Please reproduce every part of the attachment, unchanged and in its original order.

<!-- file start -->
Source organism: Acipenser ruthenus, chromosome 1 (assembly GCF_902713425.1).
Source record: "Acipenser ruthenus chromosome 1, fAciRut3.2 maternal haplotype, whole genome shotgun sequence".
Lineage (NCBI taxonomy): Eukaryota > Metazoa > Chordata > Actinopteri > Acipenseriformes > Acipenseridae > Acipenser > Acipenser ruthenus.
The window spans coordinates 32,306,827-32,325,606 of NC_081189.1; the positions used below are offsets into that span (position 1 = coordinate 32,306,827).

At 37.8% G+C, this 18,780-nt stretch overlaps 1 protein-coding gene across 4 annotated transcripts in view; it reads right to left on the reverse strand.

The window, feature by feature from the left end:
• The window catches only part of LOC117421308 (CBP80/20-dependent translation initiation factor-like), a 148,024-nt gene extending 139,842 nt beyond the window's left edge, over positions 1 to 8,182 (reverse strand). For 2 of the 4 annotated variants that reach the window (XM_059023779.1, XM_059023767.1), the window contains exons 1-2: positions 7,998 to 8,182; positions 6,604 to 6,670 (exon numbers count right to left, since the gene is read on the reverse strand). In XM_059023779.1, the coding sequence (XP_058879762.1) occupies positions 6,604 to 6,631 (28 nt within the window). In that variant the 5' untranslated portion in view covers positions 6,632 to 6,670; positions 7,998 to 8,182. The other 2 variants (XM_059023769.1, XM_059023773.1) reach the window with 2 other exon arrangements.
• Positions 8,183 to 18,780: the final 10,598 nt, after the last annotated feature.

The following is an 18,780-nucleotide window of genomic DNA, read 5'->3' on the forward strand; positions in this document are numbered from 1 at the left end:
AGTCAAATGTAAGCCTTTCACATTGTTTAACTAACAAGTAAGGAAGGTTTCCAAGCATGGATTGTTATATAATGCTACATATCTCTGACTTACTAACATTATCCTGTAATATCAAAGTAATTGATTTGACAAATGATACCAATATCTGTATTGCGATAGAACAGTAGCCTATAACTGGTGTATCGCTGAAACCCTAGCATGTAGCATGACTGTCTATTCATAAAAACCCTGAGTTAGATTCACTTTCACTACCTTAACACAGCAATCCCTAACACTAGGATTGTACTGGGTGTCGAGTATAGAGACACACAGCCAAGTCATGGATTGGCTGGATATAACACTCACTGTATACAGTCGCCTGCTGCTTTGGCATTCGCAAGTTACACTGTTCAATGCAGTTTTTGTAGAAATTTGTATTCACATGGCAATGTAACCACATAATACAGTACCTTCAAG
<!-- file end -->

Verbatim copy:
Source organism: Acipenser ruthenus, chromosome 1 (assembly GCF_902713425.1).
Source record: "Acipenser ruthenus chromosome 1, fAciRut3.2 maternal haplotype, whole genome shotgun sequence".
Lineage (NCBI taxonomy): Eukaryota > Metazoa > Chordata > Actinopteri > Acipenseriformes > Acipenseridae > Acipenser > Acipenser ruthenus.
The window spans coordinates 32,306,827-32,325,606 of NC_081189.1; the positions used below are offsets into that span (position 1 = coordinate 32,306,827).

At 37.8% G+C, this 18,780-nt stretch overlaps 1 protein-coding gene across 4 annotated transcripts in view; it reads right to left on the reverse strand.

The window, feature by feature from the left end:
• The window catches only part of LOC117421308 (CBP80/20-dependent translation initiation factor-like), a 148,024-nt gene extending 139,842 nt beyond the window's left edge, over positions 1 to 8,182 (reverse strand). For 2 of the 4 annotated variants that reach the window (XM_059023779.1, XM_059023767.1), the window contains exons 1-2: positions 7,998 to 8,182; positions 6,604 to 6,670 (exon numbers count right to left, since the gene is read on the reverse strand). In XM_059023779.1, the coding sequence (XP_058879762.1) occupies positions 6,604 to 6,631 (28 nt within the window). In that variant the 5' untranslated portion in view covers positions 6,632 to 6,670; positions 7,998 to 8,182. The other 2 variants (XM_059023769.1, XM_059023773.1) reach the window with 2 other exon arrangements.
• Positions 8,183 to 18,780: the final 10,598 nt, after the last annotated feature.

The following is an 18,780-nucleotide window of genomic DNA, read 5'->3' on the forward strand; positions in this document are numbered from 1 at the left end:
AGTCAAATGTAAGCCTTTCACATTGTTTAACTAACAAGTAAGGAAGGTTTCCAAGCATGGATTGTTATATAATGCTACATATCTCTGACTTACTAACATTATCCTGTAATATCAAAGTAATTGATTTGACAAATGATACCAATATCTGTATTGCGATAGAACAGTAGCCTATAACTGGTGTATCGCTGAAACCCTAGCATGTAGCATGACTGTCTATTCATAAAAACCCTGAGTTAGATTCACTTTCACTACCTTAACACAGCAATCCCTAACACTAGGATTGTACTGGGTGTCGAGTATAGAGACACACAGCCAAGTCATGGATTGGCTGGATATAACACTCACTGTATACAGTCGCCTGCTGCTTTGGCATTCGCAAGTTACACTGTTCAATGCAGTTTTTGTAGAAATTTGTATTCACATGGCAATGTAACCACATAATACAGTACCTTCAAG